age, and perhaps not a little bit of nepotism.
Judges were not meant to be hereditary. Now the
priests were meant to be hereditary, all of them having their lineage in Aaron,
but there is nothing in Scripture to say that the judges were meant to be
hereditary. You’ll remember from the book of Judges — is it the eighth chapter?
— the story of Gideon. And the people, you’ll remember, loved Gideon so much
that they asked Gideon to appoint his son and his future grandson as a judge.
And remember Gideon’s response: “No, the Lord will be a judge over you”… Gideon
perhaps seeing the temptation in Israel to usurp the authority of God in what
was always meant to be a theocracy, a nation governed by God, and the temptation
in the peoples to usurp that authority of God and placing their allegiance and
devotion, and placing all their hopes and dreams and aspirations in a man and in
an individual. So that’s where this story starts. It’s a failure of the judges.
And the people come to Samuel — Samuel is about to
expire. His two sons are rascals, so the people come to Samuel and they ask for
a king. They ask for a king “just like the nations” all around them. It’s a
testing time. It’s a testing time for Samuel. Samuel is an old man, but God
still puts him through a testing time. Just because you are relatively old
doesn’t mean that God won’t put you through another test. It’s a testing time
for the people of God. You’d think, wouldn’t you…you’d think that they have
learnt their lesson. You’d think that following the whole debacle with the ark
of the covenant–putting all of their trust in the ark, in what was essentially a
gold box, using it as a kind of talisman, using it as a kind of lucky charm in
the midst of battle–you’d think that they had learnt their lesson when 34,000 of
their own had been slain by God because of the error of their ways.
Well, a generation has passed, and whatever lesson
had been learnt at that point has now altogether been forgotten. And the testing
time is this. You notice in verse 20 there’s a little hint as to what’s coming:
“…to fight our battles.” Yes, on this Memorial Day, there’s always the rumor of
war lurking on every page, as much in our time as it evidently was in Samuel’s
time. And what the people did not want to do was to trust God in their battles.
“So appoint for us, then, a king.”
Now I want to see two lessons in this first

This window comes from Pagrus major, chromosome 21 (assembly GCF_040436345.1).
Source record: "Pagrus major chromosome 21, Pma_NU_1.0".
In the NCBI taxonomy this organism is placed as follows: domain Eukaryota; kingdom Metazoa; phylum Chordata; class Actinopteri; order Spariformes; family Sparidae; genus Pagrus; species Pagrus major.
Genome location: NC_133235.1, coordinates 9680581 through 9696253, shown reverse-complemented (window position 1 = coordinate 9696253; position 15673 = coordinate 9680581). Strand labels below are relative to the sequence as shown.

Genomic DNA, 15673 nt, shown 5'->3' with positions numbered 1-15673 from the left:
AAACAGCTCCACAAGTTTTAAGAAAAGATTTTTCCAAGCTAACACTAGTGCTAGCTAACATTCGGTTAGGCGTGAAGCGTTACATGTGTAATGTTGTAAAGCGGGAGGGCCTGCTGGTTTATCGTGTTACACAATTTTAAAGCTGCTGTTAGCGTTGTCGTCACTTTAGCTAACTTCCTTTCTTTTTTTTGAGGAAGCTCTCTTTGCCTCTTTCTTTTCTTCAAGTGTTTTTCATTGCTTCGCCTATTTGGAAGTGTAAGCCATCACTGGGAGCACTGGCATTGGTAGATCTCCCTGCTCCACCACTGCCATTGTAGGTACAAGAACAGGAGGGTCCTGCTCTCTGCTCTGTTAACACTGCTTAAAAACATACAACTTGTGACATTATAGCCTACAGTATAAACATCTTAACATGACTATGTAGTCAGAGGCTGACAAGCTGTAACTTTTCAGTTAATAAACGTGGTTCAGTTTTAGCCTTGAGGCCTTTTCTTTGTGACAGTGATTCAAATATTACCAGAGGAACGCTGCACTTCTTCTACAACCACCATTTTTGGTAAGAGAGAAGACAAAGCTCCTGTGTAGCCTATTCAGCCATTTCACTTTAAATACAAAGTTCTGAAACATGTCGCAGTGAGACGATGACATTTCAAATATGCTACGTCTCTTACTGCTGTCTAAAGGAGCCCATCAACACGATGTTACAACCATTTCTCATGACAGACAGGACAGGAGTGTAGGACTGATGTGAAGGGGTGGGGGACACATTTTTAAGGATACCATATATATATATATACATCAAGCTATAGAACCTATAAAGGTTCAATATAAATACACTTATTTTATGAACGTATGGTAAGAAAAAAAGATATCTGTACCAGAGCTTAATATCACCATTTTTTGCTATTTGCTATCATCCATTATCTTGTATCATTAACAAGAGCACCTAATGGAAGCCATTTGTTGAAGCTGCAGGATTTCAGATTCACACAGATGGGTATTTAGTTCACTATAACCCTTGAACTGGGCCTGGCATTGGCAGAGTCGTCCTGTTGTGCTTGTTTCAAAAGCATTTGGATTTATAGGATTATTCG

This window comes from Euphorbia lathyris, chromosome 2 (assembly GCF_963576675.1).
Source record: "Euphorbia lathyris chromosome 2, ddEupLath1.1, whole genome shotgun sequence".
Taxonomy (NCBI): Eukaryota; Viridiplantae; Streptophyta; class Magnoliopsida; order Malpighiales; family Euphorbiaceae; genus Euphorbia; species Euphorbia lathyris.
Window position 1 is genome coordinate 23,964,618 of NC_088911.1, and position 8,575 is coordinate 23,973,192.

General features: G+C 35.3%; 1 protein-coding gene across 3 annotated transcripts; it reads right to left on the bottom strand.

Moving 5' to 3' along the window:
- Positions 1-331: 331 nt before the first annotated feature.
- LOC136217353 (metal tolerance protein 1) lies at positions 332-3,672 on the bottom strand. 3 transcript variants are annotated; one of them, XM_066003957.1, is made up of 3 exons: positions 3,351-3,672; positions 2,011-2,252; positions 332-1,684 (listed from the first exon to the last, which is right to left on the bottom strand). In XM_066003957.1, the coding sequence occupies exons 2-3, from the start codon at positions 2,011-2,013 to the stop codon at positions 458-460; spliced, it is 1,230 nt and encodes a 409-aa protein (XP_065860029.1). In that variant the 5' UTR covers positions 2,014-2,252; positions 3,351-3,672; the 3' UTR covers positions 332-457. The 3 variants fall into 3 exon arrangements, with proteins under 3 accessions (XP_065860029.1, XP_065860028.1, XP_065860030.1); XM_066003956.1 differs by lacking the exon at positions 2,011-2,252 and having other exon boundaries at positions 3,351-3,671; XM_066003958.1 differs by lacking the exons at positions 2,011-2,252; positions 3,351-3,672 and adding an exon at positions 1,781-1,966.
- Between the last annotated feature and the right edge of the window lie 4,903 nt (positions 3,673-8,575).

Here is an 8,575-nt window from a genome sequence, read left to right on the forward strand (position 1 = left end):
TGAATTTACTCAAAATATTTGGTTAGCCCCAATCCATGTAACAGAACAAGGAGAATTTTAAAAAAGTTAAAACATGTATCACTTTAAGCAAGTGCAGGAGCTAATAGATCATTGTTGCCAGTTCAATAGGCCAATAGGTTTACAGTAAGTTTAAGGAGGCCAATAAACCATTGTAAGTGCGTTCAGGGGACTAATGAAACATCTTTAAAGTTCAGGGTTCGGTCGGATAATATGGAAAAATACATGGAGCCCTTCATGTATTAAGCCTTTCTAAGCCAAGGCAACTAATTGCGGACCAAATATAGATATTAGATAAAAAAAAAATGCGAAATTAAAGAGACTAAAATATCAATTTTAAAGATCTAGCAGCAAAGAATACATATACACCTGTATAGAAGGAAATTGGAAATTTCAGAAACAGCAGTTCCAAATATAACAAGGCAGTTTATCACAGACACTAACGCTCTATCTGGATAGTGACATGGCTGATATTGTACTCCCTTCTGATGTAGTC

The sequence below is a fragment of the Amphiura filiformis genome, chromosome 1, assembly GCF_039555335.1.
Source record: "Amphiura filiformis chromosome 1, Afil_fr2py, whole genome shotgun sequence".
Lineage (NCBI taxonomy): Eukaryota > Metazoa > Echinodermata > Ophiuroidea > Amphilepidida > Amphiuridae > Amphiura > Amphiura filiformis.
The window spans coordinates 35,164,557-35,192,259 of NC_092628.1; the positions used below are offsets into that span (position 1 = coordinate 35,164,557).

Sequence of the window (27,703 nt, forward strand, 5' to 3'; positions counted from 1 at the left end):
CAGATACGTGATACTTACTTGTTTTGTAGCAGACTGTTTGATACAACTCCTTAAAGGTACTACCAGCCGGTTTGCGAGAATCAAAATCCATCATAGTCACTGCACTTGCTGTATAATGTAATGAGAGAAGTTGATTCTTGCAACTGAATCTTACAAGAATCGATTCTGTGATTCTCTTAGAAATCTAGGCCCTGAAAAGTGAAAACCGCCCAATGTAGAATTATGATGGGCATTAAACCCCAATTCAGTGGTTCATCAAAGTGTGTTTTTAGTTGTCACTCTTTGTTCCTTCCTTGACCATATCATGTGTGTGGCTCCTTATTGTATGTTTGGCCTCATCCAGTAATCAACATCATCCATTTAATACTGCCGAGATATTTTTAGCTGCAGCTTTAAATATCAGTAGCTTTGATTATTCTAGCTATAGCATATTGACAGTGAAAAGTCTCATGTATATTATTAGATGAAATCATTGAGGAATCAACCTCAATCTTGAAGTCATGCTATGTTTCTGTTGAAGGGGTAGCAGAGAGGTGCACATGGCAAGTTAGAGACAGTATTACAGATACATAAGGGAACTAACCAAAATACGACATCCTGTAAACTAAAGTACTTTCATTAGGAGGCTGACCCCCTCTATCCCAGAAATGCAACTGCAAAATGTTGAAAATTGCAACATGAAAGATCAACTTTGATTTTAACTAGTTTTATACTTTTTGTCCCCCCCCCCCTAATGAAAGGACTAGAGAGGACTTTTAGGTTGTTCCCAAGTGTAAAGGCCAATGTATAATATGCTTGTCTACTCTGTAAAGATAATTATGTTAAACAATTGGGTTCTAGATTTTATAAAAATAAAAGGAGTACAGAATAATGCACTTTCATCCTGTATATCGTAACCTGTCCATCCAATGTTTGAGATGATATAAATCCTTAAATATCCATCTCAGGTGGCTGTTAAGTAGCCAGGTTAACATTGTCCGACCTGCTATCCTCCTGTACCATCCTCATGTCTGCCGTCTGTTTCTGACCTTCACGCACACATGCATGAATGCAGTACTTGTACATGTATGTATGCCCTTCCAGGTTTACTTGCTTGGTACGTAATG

section (verses 1-9), and then I want us to see another lesson in the remaining
I. We want to be like the other
The first lesson revolves around this request.
They ask for a king so that they might be governed just like the nations…just
like the nations. What is that? Do you know what that is? That’s worldliness,
that’s what that is. They looked to their neighbors. They looked to the
surrounding nations and what they concluded was, ‘If we are going to be
successful, we must be like them.’ Isn’t that an astonishing thing? Isn’t that
something that we live by day after day after day?
I was reading this week…at the turn of the century in
London there were errand boys who apparently as they went about their work were
whistling. They were whistling tunes. But the tunes that they were whistling
were out of tune just ever so slightly. And it wasn’t just one errand boy, but
all of the errand boys all seemed to be whistling out of tune. And some research
was done and what they discovered was that the bells of Westminster were also
slightly out of tune. And what these boys who lived and worked every single day
within the sound of these bells had learned, they had picked it up from the
environment in which they lived. They had learned to whistle out of tune.
We learn to whistle out of tune all the time. I was a
child of the sixties, and I actually do remember —though it may surprise some of
you, but I actually do remember “The Kinks.” [Laughter.] But I actually
do remember the song that I think they both wrote and sang: I’m a Dedicated
Follower of Fashion. [Now everyone who’s under 35 is looking completely
blank, but the rest of you, I can detect you can remember just about that song!]
I’m a Dedicated Follower of Fashion. It was an entirely horrid song, but
it’s an enormously important truth. We are dedicated followers of fashion,
whether it’s Britney Spears or Madonna. Ask our youth staff how much the
fashions of the world around them affect the lifestyle of our young people. Oh,
you parents know all about it! But all of us to some degree are dedicated
followers of fashion.
Do you see what lies behind this? They didn’t want to
be different. They did not want to be different. They wanted a king just like
the nations around them. We are called upon, dear people, to be holy. That means
to be set apart. That means to be different, to be different from the world, to
be different from all of those around us. The agenda that we follow is not the
agenda of the world. The lifestyle that we follow is not the lifestyle of the
world. We follow a different King, and we march to the beat of a different
II. In wanting a king, they are
But there’s a second thing I want us to
learn, and it’s something more sinister. Because the thing that they ask
first of all displeased Samuel, and we can certainly understand that Samuel took
it personally. And it seems to be that when God says to Samuel, you remember,
“It’s not you they’re rejecting, it’s Me,” that the Lord himself understood that
Samuel may well have taken this personally as a kind of judgment on his own rule
and administration in Israel. But God puts His finger on what the real trouble
is. The real trouble for their worldliness was because they were actually
rejecting God himself. They wanted to put their trust in someone else.
Now what is that? It is idolatry. It is idolatry. It
is what Calvin writes in The Institutes, that man’s mind is a perpetual
factory of idols. Will you trust in tihe Lord, or will you put your faith in
princes? And the people decided, ‘We will put our trust in princes. We will put
our trust in kings.’ They were following, God says, an age-old pattern. And
didn’t your heart begin to rend just a little as we read verses 7, 8, and 9,
when God almost, as it were, opens His heart to Samuel and says to Samuel, ‘This